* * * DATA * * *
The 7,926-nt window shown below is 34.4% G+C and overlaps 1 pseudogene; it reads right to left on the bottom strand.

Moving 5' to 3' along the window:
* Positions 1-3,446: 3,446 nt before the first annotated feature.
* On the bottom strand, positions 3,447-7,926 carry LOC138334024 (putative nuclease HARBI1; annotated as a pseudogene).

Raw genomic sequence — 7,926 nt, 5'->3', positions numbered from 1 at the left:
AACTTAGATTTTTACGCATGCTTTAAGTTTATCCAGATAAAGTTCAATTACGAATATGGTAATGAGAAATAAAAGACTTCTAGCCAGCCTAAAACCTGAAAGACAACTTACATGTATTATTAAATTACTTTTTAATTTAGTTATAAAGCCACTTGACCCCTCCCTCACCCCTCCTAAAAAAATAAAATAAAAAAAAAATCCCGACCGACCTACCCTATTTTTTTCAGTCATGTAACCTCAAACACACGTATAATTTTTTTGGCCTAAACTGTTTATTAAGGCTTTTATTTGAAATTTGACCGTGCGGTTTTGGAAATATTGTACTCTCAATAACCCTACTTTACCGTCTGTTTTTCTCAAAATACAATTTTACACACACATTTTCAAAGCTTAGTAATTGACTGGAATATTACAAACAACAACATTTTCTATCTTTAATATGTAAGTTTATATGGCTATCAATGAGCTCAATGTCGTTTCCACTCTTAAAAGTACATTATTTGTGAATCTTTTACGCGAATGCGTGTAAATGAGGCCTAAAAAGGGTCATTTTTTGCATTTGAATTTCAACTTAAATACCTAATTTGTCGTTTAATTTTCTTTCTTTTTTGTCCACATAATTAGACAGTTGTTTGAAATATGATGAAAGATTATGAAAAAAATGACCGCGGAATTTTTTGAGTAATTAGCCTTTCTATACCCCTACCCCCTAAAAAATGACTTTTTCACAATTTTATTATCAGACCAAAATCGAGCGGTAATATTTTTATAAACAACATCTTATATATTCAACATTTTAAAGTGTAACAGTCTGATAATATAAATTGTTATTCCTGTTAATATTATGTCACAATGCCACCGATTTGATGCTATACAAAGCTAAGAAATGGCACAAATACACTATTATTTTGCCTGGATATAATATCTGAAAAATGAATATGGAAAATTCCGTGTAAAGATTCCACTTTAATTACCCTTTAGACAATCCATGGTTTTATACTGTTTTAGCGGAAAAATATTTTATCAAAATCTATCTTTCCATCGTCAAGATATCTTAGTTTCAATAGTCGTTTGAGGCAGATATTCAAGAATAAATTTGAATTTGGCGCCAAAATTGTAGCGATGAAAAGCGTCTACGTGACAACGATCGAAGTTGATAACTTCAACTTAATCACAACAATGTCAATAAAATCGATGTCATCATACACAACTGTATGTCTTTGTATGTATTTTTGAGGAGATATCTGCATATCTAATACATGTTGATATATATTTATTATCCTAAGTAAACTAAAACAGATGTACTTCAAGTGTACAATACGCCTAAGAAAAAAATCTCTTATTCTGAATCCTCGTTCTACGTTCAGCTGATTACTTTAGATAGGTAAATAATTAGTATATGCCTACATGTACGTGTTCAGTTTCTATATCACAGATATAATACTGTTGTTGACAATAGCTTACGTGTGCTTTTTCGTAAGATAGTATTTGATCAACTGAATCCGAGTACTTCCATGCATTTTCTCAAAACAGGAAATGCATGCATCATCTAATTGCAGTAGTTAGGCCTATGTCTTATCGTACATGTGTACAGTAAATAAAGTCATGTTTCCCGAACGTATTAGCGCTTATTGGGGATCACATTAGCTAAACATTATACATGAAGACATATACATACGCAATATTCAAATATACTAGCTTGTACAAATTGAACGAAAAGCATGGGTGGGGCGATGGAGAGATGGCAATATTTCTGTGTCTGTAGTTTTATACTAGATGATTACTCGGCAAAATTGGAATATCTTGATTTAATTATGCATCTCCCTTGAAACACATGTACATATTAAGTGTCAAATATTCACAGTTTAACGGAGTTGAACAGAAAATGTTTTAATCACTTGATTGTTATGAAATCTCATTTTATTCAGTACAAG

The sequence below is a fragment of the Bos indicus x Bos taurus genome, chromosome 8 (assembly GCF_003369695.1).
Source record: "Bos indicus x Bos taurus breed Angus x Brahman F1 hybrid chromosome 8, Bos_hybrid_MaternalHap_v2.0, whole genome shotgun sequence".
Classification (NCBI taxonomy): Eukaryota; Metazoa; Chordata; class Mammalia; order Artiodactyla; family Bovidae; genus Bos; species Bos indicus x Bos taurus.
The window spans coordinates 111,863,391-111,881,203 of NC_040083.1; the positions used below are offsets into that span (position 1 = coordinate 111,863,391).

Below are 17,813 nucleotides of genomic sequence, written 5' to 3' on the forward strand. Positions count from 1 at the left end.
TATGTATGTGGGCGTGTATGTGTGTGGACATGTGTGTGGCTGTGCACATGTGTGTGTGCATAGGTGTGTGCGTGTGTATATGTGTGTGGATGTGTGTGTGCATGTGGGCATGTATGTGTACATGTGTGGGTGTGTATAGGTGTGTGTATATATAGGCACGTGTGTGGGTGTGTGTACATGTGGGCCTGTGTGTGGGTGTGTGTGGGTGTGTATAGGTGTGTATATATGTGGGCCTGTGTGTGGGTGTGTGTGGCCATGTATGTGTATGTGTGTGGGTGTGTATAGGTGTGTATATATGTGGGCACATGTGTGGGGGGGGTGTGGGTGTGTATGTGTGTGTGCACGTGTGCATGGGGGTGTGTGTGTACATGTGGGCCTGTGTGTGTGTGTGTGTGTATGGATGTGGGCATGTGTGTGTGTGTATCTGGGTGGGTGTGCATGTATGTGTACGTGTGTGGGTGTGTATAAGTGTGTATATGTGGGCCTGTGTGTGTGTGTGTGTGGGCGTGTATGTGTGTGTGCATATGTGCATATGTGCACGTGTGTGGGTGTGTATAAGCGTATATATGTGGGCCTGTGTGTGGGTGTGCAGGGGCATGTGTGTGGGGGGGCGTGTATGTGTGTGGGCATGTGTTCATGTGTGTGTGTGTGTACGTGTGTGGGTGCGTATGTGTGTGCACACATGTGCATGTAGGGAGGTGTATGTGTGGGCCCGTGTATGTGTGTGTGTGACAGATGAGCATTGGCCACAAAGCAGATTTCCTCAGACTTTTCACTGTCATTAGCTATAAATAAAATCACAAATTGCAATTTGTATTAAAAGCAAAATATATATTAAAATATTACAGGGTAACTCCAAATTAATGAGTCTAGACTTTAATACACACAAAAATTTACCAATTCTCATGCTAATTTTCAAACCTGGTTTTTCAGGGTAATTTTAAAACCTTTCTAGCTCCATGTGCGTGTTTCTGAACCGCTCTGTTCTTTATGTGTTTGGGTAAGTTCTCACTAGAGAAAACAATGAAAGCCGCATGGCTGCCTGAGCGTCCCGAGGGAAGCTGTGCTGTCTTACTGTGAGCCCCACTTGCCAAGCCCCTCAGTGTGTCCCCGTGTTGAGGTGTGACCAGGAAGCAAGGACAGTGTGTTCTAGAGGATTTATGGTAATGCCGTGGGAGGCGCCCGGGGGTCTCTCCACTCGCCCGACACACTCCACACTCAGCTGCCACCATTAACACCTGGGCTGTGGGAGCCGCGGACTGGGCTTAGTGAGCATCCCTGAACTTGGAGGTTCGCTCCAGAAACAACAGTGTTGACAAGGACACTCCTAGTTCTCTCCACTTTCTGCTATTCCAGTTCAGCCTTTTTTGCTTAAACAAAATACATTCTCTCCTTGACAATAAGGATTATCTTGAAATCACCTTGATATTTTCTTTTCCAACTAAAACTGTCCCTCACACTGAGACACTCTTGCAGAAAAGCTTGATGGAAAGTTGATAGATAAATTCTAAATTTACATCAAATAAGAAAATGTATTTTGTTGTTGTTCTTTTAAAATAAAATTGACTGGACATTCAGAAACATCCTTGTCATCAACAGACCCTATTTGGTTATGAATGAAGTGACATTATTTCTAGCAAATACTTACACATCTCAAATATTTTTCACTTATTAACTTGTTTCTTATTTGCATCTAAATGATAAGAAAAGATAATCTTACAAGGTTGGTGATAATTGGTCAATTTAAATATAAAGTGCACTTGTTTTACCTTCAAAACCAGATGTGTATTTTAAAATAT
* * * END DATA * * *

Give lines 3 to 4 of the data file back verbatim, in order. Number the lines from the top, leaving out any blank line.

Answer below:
* Positions 1-3,446: 3,446 nt before the first annotated feature.
* On the bottom strand, positions 3,447-7,926 carry LOC138334024 (putative nuclease HARBI1; annotated as a pseudogene).